The reality Federer is no better or worse than the vast majority of players on tour, he just wins more than most. He breaks equipment and swears on microphone just like everyone else, however, because of his supreme level of performance across a decade, there are many who are desperate to set their man on a pedestal in order that they can identify with their idol.
The logic seems to be that if they can label him an all conquering everyman and hero, his remarkable string of achievements become easier to understand and digest.

It is the same emotion that compels many to begin writing Federer’s sporting obituary as if, at 31, he has spent 13 sedentary years since turning 18 mixing hit and giggle tennis with a rock and roll lifestyle. This desire to understand works both for and against the 17 time major champion.

Once a trust has been lost, as Woods and Armstrong have found in recent times, it is lost forever, but whilst an illusion of niceness and level headedness remains, fans will defend their heroes to the hilt.

It is for these reasons that I have always found figures like undefeated American boxer Floyd Mayweather the perfect antidote to this desire for niceness. His flaws as a human being, of which there are many, are such that no commentator would ever accuse him of being a crowd favourite but the 34-year-old is a phenomenal talent who knows how to put on a good show.

He invites Justin Bieber to guest star amongst his entourage and, at a time when the ATP try and encourage their combatants to talk respectfully about wealth and privilege to make them more accessible to the average fan, Mayweather takes his laptop around his $10m house to show off his array of supercars and female companions to US soldiers posted in Iraq.  

This may not be classy behaviour but it ensures that we enjoy Mayweather for his ability alone and do not get caught up in linking sporting wealth to moral fibre or personal likeability. After the wealthiest fighter in the history of the sport beat Miguel Cotto earlier this year to protect his perfect record as a professional, he spent 87 days in prison for battery. The lines between professional perfection and personal fallibility could not have been more starkly drawn.

Closer to home, the freedom afforded football figures like Ashley Cole, Wayne Rooney and Luis Suarez after being written off as morally bankrupt at various stages of their careers, has  actually been beneficial. After all, it is hard enough being a world class sportsman without having to be everyone’s favourite personality too.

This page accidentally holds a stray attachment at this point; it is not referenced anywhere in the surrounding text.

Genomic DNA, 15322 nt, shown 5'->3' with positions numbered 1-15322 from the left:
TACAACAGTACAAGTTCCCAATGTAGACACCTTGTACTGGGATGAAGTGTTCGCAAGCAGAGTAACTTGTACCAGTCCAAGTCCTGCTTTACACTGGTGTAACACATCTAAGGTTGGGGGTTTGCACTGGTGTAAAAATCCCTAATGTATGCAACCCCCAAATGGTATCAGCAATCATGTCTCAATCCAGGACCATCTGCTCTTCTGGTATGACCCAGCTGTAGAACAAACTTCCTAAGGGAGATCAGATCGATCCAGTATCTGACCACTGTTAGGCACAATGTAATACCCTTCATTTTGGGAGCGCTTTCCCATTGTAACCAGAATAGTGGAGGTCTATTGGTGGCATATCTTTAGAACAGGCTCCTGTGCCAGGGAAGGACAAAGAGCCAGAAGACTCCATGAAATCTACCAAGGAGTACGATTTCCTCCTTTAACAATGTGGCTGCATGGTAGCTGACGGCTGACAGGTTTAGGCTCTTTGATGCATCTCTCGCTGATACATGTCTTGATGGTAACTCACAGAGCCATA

It is busting this compulsion to box our idols into a more accessible category that takes a massive weight off the shoulders of the athletically gifted and allows them to focus on what we love them for most.

Perhaps Roger Federer should shun his moral compass for the 2013 season and alienate some of his loyal fans with an ill-advised outburst. He might just relish the freedom.  
 

Is Roger Federer as nice as we think he is, or does he just win a lot? Photograph: Getty Images

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Who is the EU's chief Brexit negotiator Michel Barnier?

The former French foreign minister has shown signs that he will play hardball in negotiations.

The European Commission’s chief Brexit negotiator today set an October 2018 deadline for the terms of Britain’s divorce from the European Union to be agreed. Michel Barnier gave his first press conference since being appointed to head up what will be tough talks between the EU and UK.

Speaking in Brussels, he warned that UK-EU relations had entered “uncharted waters”. He used the conference to effectively shorten the time period for negotiations under Article 50 of the Lisbon Treaty, the legal process to take Britain out of the EU. The article sets out a two year period for a country to leave the bloc.

But Barnier, 65, warned that the period of actual negotiations would be shorter than two years and there would be less than 18 months to agree Brexit.  If the terms were set in October 2018, there would be five months for the European Parliament, European Council and UK Parliament to approve the deal before a March 2019 Brexit.

But who is the urbane Frenchman who was handpicked by Commission President Jean-Claude Juncker to steer the talks?

A centre-right career politician, Barnier is a member of the pan-EU European People’s Party, like Juncker and German Chancellor Angela Merkel.